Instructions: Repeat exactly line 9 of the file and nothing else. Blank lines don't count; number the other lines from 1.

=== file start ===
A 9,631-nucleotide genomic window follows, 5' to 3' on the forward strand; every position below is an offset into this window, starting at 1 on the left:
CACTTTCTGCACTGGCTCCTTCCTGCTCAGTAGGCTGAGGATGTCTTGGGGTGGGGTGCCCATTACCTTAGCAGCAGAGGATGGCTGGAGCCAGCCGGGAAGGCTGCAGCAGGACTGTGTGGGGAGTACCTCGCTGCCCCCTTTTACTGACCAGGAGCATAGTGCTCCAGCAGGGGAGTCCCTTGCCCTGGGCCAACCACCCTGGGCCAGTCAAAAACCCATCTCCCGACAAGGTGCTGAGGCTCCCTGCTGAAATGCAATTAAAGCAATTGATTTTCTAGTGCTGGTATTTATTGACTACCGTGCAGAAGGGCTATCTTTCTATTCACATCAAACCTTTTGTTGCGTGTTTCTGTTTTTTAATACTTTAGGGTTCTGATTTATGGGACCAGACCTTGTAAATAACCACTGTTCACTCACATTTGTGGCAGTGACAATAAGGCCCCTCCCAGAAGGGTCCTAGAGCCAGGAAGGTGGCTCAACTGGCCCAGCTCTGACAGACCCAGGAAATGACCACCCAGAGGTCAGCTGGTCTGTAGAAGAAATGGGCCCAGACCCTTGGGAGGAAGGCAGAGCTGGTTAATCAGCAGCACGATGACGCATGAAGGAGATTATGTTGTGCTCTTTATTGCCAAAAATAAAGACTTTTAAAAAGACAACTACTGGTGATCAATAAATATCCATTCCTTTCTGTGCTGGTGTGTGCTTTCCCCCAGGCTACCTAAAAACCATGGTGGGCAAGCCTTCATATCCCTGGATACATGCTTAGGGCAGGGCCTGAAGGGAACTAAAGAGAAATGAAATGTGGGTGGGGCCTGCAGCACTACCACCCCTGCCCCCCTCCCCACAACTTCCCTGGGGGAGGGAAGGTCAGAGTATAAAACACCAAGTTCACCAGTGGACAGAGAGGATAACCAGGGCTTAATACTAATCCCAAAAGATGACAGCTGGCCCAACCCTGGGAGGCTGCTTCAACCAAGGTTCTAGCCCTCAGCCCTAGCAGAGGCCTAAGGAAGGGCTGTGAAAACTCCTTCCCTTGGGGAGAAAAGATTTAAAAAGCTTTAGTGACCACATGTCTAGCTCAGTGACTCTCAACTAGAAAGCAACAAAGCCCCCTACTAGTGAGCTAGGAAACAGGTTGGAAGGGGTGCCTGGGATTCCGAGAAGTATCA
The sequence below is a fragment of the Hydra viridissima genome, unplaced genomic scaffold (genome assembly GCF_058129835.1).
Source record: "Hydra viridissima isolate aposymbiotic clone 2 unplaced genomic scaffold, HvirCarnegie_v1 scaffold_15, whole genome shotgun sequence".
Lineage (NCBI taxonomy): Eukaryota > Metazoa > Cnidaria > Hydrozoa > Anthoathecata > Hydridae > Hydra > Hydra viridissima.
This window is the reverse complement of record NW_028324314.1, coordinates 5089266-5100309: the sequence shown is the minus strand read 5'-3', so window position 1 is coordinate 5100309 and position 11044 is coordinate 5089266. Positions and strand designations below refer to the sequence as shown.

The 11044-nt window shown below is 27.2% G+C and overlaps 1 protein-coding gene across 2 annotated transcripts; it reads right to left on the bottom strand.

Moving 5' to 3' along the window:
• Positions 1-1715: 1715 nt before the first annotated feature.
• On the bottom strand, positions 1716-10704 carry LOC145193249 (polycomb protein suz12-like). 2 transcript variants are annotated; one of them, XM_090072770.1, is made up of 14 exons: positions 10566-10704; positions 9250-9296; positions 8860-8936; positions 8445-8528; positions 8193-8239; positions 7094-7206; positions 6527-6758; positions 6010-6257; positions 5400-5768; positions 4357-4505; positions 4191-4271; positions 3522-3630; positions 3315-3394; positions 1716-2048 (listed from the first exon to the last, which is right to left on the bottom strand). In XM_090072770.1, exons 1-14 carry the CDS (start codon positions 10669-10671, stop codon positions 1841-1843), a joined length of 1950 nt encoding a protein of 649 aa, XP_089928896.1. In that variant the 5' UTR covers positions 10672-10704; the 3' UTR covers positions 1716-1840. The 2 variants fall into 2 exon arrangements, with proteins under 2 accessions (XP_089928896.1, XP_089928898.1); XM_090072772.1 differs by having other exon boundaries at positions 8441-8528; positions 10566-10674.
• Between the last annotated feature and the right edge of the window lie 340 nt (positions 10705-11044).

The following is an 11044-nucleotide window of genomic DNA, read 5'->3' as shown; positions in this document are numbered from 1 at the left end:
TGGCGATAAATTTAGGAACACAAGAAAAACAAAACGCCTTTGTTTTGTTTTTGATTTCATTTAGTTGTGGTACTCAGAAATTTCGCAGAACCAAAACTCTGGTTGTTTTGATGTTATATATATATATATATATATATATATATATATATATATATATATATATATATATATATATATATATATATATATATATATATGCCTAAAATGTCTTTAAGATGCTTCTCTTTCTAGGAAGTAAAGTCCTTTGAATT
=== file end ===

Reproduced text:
• Positions 1-1715: 1715 nt before the first annotated feature.